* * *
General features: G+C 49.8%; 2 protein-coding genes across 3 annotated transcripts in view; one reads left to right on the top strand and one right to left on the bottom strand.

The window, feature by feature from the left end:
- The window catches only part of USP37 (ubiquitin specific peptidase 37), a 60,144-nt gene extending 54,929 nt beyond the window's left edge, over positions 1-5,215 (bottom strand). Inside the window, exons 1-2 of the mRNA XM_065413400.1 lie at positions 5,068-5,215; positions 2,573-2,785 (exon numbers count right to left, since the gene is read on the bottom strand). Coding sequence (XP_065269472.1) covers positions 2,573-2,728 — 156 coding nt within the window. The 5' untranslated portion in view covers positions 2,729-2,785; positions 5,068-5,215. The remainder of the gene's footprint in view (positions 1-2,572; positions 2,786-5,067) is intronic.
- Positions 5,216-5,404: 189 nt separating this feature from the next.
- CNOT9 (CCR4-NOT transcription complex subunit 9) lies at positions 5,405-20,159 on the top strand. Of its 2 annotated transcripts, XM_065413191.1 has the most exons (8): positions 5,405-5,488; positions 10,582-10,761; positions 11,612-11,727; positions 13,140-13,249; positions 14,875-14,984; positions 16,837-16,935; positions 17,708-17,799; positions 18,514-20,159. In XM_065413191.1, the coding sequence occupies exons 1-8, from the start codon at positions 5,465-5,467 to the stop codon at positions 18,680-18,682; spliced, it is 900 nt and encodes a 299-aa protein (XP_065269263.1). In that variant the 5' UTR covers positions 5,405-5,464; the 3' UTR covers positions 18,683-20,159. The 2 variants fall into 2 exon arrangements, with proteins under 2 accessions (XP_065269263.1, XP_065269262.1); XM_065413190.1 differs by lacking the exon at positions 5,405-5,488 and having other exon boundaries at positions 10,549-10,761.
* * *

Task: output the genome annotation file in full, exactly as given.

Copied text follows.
General features: G+C 49.8%; 2 protein-coding genes across 3 annotated transcripts in view; one reads left to right on the top strand and one right to left on the bottom strand.

The window, feature by feature from the left end:
- The window catches only part of USP37 (ubiquitin specific peptidase 37), a 60,144-nt gene extending 54,929 nt beyond the window's left edge, over positions 1-5,215 (bottom strand). Inside the window, exons 1-2 of the mRNA XM_065413400.1 lie at positions 5,068-5,215; positions 2,573-2,785 (exon numbers count right to left, since the gene is read on the bottom strand). Coding sequence (XP_065269472.1) covers positions 2,573-2,728 — 156 coding nt within the window. The 5' untranslated portion in view covers positions 2,729-2,785; positions 5,068-5,215. The remainder of the gene's footprint in view (positions 1-2,572; positions 2,786-5,067) is intronic.
- Positions 5,216-5,404: 189 nt separating this feature from the next.
- CNOT9 (CCR4-NOT transcription complex subunit 9) lies at positions 5,405-20,159 on the top strand. Of its 2 annotated transcripts, XM_065413191.1 has the most exons (8): positions 5,405-5,488; positions 10,582-10,761; positions 11,612-11,727; positions 13,140-13,249; positions 14,875-14,984; positions 16,837-16,935; positions 17,708-17,799; positions 18,514-20,159. In XM_065413191.1, the coding sequence occupies exons 1-8, from the start codon at positions 5,465-5,467 to the stop codon at positions 18,680-18,682; spliced, it is 900 nt and encodes a 299-aa protein (XP_065269263.1). In that variant the 5' UTR covers positions 5,405-5,464; the 3' UTR covers positions 18,683-20,159. The 2 variants fall into 2 exon arrangements, with proteins under 2 accessions (XP_065269263.1, XP_065269262.1); XM_065413190.1 differs by lacking the exon at positions 5,405-5,488 and having other exon boundaries at positions 10,549-10,761.